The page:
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Five basic principles to make VAR a success

Forget Neymar's transfer, it is a change in the way that decisions are made that is altering the direction of the beautiful game.


Mexico v Russia: Group A - FIFA Confederations Cup Russia 2017
The Video Assistant Referee is here but there is still a lot of work to be done

Although the record-breaking transfer of Neymar has dominated the sports pages over the summer months, one of the biggest debates in the game has been the practicality of the Video Assistant Referee (VAR) following its introduction at various levels. From confusion at the Confederations Cup to moments of mixed reaction in Major League Soccer, there is no doubt that VAR requires some serious fine-tuning if it is to ever become a popular part of the beautiful game.

Traditionalists will frown as the basic principles of the game slip further away from the grassroots, but with the financial implications of success and failure at the top level at unprecedented levels, it is inconceivable for crucial decisions to still hinge on the opinion of the referee when the technology is available to eliminate the chance of error.

The introduction of goal-line technology paved the way for further developments in this area, and while this has been a huge success with its flawless and instant calls, using VAR is already proving to be a very different animal to control.

So, if we are to embrace this latest development in a positive way, this is the time to ensure that it is introduced in the best possible way. There are already a number of different procedures in place for making VAR calls, and while these themselves have caused controversy in certain quarters, there are a few basic principles that the decision makers of the game must follow to make sure football doesn't suffer in its search for perfection.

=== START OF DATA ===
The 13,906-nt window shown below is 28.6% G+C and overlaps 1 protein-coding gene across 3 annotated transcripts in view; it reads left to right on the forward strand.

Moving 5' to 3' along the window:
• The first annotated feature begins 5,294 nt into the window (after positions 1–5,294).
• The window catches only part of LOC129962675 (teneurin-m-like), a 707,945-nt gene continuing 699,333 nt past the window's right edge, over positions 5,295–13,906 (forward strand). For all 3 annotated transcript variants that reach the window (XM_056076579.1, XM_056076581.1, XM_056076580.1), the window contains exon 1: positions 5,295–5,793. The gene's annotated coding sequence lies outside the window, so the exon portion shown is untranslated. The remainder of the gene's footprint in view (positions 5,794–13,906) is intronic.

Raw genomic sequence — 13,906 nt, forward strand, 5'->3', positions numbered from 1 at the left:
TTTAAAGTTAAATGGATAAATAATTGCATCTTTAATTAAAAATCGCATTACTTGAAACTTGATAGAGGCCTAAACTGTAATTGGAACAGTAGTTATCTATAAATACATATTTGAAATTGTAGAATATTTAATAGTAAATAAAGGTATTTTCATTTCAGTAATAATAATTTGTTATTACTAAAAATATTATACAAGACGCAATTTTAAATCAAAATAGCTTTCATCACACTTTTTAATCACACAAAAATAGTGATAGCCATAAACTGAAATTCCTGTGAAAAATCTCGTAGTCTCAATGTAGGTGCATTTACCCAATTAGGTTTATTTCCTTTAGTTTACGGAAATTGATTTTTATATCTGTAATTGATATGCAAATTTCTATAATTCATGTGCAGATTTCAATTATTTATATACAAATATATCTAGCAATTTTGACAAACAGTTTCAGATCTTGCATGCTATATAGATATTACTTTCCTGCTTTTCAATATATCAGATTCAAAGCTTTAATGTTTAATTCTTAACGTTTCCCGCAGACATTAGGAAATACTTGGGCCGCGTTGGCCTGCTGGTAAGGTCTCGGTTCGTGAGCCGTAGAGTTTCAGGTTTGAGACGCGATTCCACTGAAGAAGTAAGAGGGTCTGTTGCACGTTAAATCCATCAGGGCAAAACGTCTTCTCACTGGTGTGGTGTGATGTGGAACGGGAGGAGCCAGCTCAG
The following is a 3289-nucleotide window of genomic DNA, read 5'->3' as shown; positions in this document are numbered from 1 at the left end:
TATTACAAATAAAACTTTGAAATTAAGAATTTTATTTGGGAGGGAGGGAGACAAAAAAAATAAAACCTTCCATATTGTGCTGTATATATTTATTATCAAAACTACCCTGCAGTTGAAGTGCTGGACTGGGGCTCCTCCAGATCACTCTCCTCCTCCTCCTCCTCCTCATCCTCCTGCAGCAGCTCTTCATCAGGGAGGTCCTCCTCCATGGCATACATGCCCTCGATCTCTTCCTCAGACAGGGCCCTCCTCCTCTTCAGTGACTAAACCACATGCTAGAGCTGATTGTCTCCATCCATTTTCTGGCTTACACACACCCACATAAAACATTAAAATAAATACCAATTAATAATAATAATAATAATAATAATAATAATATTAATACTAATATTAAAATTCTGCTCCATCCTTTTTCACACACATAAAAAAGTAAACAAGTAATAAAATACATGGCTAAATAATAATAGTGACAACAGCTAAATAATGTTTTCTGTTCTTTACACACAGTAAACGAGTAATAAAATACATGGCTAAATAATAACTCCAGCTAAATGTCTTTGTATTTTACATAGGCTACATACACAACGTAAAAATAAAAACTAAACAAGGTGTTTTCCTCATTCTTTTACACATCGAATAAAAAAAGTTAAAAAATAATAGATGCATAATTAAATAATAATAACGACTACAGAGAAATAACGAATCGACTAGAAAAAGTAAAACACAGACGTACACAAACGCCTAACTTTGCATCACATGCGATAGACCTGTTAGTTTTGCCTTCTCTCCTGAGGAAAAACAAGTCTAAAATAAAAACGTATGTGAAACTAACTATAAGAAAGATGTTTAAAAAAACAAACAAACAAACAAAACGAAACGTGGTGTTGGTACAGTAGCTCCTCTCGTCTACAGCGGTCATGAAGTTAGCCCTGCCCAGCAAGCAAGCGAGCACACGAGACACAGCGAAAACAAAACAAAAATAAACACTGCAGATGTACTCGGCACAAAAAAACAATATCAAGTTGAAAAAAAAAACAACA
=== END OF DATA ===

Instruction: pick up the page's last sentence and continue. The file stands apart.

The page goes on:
#5 VAR must make refereeing a team game

Germany v Chile: Group B - FIFA Confederations Cup Russia 2017
The arrival of VAR must eventually eradicate confrontation between players and referees

Football is a team game, and even the greatest creative and attacking players in the world cannot succeed without a solid defence behind them. The various elements that make up the perfect team must combine in harmony to bring the best out of each other, and the various strengths and weaknesses must be considered in the thousands of decisions made by players during the course of a game.

In addition, a team of players must have trust in each other to perform each of their chosen roles, and the same level of trust must apply for VAR to be a success.

There is a natural order of seniority in refereeing, and it is the whistle holder who has the final say. However, responsibility must be delegated accordingly. Those officials chosen to watch the match on a monitor away from the action technically have the biggest calls to make, as they are the individuals that must review the decision in question, and then report back their findings.

With regard to the aspect of trust, it is the match referee who must trust the judgement of the voices they hear following a review of the decision, and the next point explains why...

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